by Brooke Shelby Biggs
a riddle: How do you make a liberal implode? Pit one of his closely held beliefs against another. That's precisely what the biotech industry is up to right now, merrily watching as critics of genetic modification quietly liquefy around them over the issue of "golden rice," a new organism purported to prevent blindness in poor children in developing countries.
Michael Pollan, in The New York Times Magazine on Mar. 4, writes: "[The] aim of the biotechnology industry's audacious new advertising campaign is to impale people like me -- well-off first-worlders dubious about genetically-modified foods -- on the horns of a moral dilemma."
The subject of that advertising campaign is "golden rice," a variety of the grain engineered to contain beta carotene, a source of vitamin A. Many malnourished children in third world countries such as India go blind as a result of vitamin A deficiencies. Syngenta, the agribusiness company that owns many of the patents on the rice, has claimed that a single month of marketing delay would cause 50,000 children to go blind.
So which side of this argument is a self-respecting lefty supposed to take? If you're anti-GMO, are you then in favor of poor children going blind? That's the not-so-subtle message from biotech boosters. According to libertarian Reason magazine, "A lifesaving grain is being held hostage by anti-science activists." Similarly, the right-wing Center for Global Food Issues recently issued a press release charging that "radical environmentalists see a life-saving technology, and try to destroy it with propaganda."
Of course, it is hardly that simple. Even the Rockefeller Foundation, which along with the Swiss government funded the development of golden rice technology, says claims about the potential of golden rice have "gone too far."
The problems with golden rice run deep. According to Pollan, a child would have to eat 15 pounds of the stuff a day to get a day's minimum dietary requirement of vitamin A. And even then, the child's body may not be able to absorb the nutrient, because in order to convert the beta carotene to vitamin A, the body needs sufficient fat and protein in the diet -- not something malnourished children who eat only rice are likely to have.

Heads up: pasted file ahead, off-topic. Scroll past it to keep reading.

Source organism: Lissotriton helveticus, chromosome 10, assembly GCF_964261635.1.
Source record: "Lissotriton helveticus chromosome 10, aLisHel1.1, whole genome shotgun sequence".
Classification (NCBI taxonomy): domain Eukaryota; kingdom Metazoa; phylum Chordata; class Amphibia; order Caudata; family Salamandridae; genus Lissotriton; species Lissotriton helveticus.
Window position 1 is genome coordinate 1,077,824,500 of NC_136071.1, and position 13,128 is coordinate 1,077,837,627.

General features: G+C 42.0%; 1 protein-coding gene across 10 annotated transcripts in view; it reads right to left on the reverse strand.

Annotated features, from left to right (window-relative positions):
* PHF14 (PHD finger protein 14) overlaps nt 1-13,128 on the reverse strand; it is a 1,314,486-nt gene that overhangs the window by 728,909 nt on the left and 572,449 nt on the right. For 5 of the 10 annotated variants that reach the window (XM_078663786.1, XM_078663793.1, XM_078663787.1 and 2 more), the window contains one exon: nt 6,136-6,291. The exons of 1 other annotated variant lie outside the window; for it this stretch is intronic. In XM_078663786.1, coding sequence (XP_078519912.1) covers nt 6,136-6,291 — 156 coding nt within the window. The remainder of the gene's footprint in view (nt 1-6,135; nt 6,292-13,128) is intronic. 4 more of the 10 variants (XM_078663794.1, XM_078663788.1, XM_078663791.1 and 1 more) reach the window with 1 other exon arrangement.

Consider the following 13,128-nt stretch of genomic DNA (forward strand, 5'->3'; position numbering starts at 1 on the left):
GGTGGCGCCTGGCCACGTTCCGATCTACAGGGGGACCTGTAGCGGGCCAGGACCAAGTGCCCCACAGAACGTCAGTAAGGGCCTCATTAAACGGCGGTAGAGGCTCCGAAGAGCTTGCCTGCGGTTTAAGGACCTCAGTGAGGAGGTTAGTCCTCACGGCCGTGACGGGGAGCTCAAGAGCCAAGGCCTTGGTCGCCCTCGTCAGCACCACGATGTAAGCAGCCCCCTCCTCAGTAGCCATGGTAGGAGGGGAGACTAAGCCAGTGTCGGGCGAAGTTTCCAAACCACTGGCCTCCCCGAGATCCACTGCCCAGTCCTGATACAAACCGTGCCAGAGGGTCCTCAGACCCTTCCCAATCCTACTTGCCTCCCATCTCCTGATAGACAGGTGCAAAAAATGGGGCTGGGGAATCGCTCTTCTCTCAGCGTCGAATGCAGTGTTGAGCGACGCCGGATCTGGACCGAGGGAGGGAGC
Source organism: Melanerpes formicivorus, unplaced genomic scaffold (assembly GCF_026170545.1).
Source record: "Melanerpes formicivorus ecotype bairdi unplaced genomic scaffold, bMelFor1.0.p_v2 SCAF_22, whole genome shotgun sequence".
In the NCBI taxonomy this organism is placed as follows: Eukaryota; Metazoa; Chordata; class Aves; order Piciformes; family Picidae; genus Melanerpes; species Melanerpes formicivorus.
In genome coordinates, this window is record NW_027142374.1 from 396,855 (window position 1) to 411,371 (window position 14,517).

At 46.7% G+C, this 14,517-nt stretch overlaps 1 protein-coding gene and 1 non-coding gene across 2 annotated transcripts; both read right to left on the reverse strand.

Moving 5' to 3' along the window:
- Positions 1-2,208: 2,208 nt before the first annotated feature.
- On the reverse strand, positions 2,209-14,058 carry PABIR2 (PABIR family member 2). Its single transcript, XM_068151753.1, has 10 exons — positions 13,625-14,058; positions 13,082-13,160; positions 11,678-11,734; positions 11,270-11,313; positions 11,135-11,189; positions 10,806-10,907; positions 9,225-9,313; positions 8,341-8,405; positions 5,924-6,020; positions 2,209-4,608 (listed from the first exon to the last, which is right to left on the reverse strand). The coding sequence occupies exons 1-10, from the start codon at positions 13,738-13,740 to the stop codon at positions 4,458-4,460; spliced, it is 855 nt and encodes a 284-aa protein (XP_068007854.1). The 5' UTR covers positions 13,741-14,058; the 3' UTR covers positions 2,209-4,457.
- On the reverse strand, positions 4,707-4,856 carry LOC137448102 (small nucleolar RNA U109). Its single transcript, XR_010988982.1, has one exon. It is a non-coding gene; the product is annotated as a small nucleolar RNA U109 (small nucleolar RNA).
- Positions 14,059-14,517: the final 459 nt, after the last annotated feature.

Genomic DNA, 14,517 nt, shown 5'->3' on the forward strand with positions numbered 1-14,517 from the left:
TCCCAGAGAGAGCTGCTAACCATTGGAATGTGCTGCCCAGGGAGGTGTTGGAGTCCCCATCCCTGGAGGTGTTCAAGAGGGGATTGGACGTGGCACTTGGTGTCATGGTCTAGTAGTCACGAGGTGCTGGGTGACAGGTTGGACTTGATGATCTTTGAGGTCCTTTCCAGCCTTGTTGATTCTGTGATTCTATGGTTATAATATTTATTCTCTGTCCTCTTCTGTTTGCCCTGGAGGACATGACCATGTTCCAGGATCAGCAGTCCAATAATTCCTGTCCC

Critics argue that agribusiness has created the malnourishment and poverty in places like India where golden rice is being pushed hard, and that the industry is now looking to profit from selling the world a solution. For example, the extensive monoculture of cash crops such as white rice has pushed other crops -- including leafy vegetables which contain plenty of naturally occurring vitamin A -- out of vast swaths of farmland in developing countries. If the world embraces the dubious silver bullet of golden rice, critics fear that efforts to reintroduce crops to vary the diets of poor people and help them develop subsistence farming methods will be "knee-capped." After all, multinational agribusiness can't make money if Third World communities are only growing the foods they need to feed themselves. Agribusiness needs these communities to be dependent on industry, and genetically modified cash crops are a way to keep them that way.
While Monsanto and AstraZeneca have offered to give free licenses for golden rice technology to farmers in the developing world, farmers still have to buy the "inputs," such as special pesticides and fertilizers engineered specifically for the licensed crop, which could worsen a cycle of poverty and debt that GMOs have already created in India, where the suicide rate among farmers who have been roped into growing GMO crops has skyrocketed.
Further, there is legitimate concern that even if the rice were effective and free, the targeted populations would resist it. Golden rice has a yellow tint, because it is engineered with a daffodil gene to produce beta carotene. The tinted rice may carry the stigma of poverty.
So why, with so much evidence of the downside of golden rice, is the left caving? Even Greenpeace said recently that golden rice presents a moral dilemma for the group, and has vowed not to disrupt field trials of golden rice, because, unlike crops engineered for higher yields and fatter profits, golden rice is a technology "that serves a good purpose."
If the effect the biotech industry is going for is confusion, division, and paralyzing guilt among the anti-GMO troops, then golden rice has been the most effective weapon in its arsenal to date.
April 2, 2001 (http://www.monitor.net/monitor) All Rights Reserved. Contact firstname.lastname@example.org for permission to use in any format.
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